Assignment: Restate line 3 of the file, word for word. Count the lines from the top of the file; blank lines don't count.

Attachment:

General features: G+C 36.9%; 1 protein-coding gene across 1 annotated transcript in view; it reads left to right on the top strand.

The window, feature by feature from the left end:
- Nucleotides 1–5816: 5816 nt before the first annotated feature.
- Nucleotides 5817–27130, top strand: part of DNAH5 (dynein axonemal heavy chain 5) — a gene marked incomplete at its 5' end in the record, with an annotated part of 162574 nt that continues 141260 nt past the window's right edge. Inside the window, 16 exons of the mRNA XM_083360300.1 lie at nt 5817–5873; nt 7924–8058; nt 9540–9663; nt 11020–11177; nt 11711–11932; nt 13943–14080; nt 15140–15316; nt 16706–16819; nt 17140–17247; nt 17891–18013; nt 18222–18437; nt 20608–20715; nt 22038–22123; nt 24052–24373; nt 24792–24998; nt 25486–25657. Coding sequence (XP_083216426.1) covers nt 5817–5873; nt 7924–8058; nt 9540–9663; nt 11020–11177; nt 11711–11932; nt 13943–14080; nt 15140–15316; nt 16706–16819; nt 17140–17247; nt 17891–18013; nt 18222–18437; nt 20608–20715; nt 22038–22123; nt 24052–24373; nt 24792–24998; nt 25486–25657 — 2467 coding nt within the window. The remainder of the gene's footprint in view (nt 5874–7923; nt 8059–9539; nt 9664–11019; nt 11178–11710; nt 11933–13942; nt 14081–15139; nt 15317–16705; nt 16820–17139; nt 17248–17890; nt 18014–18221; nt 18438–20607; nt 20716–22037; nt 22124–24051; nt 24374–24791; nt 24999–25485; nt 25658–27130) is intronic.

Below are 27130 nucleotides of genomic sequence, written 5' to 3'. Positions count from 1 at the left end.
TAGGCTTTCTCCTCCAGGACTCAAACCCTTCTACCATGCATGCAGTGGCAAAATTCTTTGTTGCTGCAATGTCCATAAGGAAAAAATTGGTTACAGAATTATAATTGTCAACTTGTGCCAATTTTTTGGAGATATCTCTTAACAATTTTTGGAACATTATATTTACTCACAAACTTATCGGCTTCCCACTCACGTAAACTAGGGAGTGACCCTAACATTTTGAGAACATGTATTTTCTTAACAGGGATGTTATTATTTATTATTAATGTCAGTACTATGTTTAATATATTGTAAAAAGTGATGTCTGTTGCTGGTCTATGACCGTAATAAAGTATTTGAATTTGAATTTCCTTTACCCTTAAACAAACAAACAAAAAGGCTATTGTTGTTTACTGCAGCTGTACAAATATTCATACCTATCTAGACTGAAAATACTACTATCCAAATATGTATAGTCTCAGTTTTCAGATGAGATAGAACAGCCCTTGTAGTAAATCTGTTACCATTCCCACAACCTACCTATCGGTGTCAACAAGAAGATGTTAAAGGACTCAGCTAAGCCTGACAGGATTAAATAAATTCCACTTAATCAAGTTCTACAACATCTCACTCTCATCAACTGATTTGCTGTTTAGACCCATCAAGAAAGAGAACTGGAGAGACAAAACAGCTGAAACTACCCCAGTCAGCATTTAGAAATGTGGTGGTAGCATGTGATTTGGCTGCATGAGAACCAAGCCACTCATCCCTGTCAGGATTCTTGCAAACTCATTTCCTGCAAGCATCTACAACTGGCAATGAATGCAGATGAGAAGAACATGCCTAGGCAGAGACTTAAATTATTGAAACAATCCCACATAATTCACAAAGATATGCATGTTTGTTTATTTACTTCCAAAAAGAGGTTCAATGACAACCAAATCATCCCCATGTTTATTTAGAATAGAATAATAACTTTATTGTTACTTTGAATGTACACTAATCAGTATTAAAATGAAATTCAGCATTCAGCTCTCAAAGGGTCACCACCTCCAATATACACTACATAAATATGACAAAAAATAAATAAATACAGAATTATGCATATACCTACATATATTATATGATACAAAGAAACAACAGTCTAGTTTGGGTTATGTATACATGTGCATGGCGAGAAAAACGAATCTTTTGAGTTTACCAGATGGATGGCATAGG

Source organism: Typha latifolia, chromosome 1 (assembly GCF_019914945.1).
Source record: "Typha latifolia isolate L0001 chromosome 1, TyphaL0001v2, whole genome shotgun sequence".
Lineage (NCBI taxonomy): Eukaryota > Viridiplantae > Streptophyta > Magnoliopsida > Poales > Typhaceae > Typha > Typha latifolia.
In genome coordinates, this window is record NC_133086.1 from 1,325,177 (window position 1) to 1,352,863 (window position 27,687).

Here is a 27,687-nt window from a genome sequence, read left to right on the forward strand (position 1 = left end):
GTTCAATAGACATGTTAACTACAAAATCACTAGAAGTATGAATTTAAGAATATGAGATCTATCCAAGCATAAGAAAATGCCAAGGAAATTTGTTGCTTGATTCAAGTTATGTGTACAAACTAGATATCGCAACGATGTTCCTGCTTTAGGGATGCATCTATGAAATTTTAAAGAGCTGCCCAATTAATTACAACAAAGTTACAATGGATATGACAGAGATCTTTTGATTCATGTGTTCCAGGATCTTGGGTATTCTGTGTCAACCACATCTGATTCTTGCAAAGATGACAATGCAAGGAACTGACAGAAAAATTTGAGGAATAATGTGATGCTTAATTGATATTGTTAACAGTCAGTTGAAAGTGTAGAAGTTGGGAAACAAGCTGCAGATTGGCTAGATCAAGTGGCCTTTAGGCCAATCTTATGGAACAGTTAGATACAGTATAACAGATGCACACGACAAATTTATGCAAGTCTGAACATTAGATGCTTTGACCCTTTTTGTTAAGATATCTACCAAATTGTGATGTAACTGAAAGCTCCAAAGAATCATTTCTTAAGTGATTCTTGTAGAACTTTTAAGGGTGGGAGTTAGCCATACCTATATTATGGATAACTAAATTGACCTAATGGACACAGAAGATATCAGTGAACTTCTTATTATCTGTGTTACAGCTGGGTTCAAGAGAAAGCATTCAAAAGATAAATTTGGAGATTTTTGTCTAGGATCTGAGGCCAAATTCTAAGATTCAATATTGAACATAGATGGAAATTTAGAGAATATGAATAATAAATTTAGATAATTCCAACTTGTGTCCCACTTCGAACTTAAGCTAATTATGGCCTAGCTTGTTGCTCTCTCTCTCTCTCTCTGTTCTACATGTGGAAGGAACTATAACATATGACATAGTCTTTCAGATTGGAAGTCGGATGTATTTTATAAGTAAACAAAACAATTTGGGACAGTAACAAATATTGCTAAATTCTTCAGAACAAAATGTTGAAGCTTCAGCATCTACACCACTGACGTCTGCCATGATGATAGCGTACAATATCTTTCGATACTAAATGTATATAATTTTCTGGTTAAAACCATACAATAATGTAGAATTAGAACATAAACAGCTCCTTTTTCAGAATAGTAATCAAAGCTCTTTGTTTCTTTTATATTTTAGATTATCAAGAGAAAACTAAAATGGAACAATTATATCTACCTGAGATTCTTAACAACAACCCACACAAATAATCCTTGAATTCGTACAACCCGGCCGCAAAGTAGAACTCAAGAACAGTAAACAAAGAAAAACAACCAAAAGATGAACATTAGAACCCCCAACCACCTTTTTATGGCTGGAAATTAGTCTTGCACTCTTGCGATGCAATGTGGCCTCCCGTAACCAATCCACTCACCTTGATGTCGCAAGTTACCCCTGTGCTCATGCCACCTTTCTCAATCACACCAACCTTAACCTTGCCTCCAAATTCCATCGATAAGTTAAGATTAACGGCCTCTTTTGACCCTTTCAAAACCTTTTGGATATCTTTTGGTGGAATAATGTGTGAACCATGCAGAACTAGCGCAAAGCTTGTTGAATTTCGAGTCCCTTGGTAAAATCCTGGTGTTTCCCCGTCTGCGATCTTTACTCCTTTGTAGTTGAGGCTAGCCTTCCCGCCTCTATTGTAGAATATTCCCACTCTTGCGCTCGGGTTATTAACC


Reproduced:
- Nucleotides 1–5816: 5816 nt before the first annotated feature.